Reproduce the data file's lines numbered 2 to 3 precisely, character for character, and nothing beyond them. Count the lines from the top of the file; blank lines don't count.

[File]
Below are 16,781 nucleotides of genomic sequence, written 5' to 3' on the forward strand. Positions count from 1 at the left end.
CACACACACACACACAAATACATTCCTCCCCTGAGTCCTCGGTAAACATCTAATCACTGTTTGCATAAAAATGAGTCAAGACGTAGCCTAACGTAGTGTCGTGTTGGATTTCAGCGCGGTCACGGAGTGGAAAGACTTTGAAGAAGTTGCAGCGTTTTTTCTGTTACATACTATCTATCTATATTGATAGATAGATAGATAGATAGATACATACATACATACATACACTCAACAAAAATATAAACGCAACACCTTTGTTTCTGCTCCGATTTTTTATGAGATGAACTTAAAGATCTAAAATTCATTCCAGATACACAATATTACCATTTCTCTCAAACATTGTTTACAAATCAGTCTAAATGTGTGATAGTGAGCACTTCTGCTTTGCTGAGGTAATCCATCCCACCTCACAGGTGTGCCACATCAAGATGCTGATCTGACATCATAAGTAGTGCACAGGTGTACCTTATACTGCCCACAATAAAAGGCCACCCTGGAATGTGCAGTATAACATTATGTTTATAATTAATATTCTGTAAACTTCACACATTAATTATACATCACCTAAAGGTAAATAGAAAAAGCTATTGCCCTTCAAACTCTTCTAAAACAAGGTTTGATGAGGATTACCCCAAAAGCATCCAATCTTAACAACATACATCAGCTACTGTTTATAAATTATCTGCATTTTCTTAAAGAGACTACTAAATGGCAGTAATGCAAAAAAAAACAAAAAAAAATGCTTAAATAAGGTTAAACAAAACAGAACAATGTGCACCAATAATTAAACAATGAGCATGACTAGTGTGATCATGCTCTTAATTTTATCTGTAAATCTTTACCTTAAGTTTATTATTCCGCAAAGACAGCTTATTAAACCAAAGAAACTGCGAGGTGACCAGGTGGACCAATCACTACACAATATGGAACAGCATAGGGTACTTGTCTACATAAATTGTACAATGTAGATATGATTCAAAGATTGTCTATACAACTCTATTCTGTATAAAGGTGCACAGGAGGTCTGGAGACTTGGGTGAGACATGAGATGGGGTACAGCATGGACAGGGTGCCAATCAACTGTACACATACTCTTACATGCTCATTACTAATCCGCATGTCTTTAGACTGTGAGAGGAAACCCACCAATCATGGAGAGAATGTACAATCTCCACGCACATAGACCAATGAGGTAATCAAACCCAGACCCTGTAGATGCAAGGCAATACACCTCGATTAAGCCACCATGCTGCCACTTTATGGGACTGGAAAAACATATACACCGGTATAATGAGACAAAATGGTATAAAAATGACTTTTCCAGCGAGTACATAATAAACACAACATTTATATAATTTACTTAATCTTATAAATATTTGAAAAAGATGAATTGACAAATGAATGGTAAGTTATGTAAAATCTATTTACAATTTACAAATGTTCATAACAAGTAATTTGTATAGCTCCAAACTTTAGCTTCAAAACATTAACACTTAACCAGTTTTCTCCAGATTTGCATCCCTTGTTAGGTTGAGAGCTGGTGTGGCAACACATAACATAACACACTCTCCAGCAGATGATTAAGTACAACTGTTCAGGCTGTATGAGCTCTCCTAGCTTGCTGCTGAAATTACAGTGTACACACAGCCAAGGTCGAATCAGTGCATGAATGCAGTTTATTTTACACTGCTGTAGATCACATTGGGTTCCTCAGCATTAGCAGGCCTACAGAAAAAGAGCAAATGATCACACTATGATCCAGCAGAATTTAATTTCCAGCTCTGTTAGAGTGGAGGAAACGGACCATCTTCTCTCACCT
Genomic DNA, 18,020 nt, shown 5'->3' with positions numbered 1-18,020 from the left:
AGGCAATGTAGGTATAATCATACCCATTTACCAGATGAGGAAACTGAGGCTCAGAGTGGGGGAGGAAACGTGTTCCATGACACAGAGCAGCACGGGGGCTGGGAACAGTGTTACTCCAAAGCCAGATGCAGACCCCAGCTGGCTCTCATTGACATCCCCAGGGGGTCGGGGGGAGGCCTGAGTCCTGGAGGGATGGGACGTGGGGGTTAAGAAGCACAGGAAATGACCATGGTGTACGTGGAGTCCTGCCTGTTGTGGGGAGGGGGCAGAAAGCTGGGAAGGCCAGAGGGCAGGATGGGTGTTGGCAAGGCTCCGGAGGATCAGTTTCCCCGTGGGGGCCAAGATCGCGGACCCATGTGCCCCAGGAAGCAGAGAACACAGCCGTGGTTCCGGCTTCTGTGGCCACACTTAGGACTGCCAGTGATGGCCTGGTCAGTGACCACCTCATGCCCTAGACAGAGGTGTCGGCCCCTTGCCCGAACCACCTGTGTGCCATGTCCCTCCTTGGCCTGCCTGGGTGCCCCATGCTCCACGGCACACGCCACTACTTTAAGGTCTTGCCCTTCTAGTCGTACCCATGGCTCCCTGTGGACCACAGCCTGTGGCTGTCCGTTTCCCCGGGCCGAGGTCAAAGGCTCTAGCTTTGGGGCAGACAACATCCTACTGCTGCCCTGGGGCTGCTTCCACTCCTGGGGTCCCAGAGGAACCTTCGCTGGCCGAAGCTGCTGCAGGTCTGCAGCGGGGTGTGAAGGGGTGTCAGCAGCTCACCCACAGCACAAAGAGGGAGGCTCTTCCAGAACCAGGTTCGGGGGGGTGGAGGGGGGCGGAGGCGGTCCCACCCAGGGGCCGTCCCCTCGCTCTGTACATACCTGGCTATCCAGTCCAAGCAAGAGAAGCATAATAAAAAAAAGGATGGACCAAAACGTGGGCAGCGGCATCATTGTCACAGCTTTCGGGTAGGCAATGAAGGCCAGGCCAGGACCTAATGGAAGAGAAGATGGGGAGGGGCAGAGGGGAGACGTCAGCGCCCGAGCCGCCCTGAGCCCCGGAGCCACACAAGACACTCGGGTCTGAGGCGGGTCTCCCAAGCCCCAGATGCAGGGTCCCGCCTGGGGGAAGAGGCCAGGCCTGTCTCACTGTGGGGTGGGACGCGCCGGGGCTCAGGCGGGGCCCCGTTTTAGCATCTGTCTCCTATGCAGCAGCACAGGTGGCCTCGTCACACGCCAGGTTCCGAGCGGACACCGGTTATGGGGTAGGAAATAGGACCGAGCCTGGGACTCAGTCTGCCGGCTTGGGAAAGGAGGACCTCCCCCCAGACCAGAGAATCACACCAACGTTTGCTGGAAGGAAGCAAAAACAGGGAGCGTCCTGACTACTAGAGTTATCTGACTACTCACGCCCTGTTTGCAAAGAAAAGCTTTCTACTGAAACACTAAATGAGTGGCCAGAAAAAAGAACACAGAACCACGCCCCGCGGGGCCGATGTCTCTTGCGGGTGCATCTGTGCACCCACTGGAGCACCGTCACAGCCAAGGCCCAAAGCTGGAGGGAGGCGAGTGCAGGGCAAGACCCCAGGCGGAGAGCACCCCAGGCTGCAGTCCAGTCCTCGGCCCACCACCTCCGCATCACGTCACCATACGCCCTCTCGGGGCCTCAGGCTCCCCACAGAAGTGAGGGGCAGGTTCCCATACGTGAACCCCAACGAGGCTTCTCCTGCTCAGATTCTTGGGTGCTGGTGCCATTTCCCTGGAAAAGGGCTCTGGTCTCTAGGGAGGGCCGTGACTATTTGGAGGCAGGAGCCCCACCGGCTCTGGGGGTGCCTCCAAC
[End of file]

CACACACACACACACAAATACATTCCTCCCCTGAGTCCTCGGTAAACATCTAATCACTGTTTGCATAAAAATGAGTCAAGACGTAGCCTAACGTAGTGTCGTGTTGGATTTCAGCGCGGTCACGGAGTGGAAAGACTTTGAAGAAGTTGCAGCGTTTTTTCTGTTACATACTATCTATCTATATTGATAGATAGATAGATAGATAGATACATACATACATACATACACTCAACAAAAATATAAACGCAACACCTTTGTTTCTGCTCCGATTTTTTATGAGATGAACTTAAAGATCTAAAATTCATTCCAGATACACAATATTACCATTTCTCTCAAACATTGTTTACAAATCAGTCTAAATGTGTGATAGTGAGCACTTCTGCTTTGCTGAGGTAATCCATCCCACCTCACAGGTGTGCCACATCAAGATGCTGATCTGACATCATAAGTAGTGCACAGGTGTACCTTATACTGCCCACAATAAAAGGCCACCCTGGAATGTGCAGTATAACATTATGTTTATAATTAATATTCTGTAAACTTCACACATTAATTATACATCACCTAAAGGTAAATAGAAAAAGCTATTGCCCTTCAAACTCTTCTAAAACAAGGTTTGATGAGGATTACCCCAAAAGCATCCAATCTTAACAACATACATCAGCTACTGTTTATAAATTATCTGCATTTTCTTAAAGAGACTACTAAATGGCAGTAATGCAAAAAAAAACAAAAAAAAATGCTTAAATAAGGTTAAACAAAACAGAACAATGTGCACCAATAATTAAACAATGAGCATGACTAGTGTGATCATGCTCTTAATTTTATCTGTAAATCTTTACCTTAAGTTTATTATTCCGCAAAGACAGCTTATTAAACCAAAGAAACTGCGAGGTGACCAGGTGGACCAATCACTACACAATATGGAACAGCATAGGGTACTTGTCTACATAAATTGTACAATGTAGATATGATTCAAAGATTGTCTATACAACTCTATTCTGTATAAAGGTGCACAGGAGGTCTGGAGACTTGGGTGAGACATGAGATGGGGTACAGCATGGACAGGGTGCCAATCAACTGTACACATACTCTTACATGCTCATTACTAATCCGCATGTCTTTAGACTGTGAGAGGAAACCCACCAATCATGGAGAGAATGTACAATCTCCACGCACATAGACCAATGAGGTAATCAAACCCAGACCCTGTAGATGCAAGGCAATACACCTCGATTAAGCCACCATGCTGCCACTTTATGGGACTGGAAAAACATATACACCGGTATAATGAGACAAAATGGTATAAAAATGACTTTTCCAGCGAGTACATAATAAACACAACATTTATATAATTTACTTAATCTTATAAATATTTGAAAAAGATGAATTGACAAATGAATGGTAAGTTATGTAAAATCTATTTACAATTTACAAATGTTCATAACAAGTAATTTGTATAGCTCCAAACTTTAGCTTCAAAACATTAACACTTAACCAGTTTTCTCCAGATTTGCATCCCTTGTTAGGTTGAGAGCTGGTGTGGCAACACATAACATAACACACTCTCCAGCAGATGATTAAGTACAACTGTTCAGGCTGTATGAGCTCTCCTAGCTTGCTGCTGAAATTACAGTGTACACACAGCCAAGGTCGAATCAGTGCATGAATGCAGTTTATTTTACACTGCTGTAGATCACATTGGGTTCCTCAGCATTAGCAGGCCTACAGAAAAAGAGCAAATGATCACACTATGATCCAGCAGAATTTAATTTCCAGCTCTGTTAGAGTGGAGGAAACGGACCATCTTCTCTCACCT
Genomic DNA, 18,020 nt, shown 5'->3' with positions numbered 1-18,020 from the left: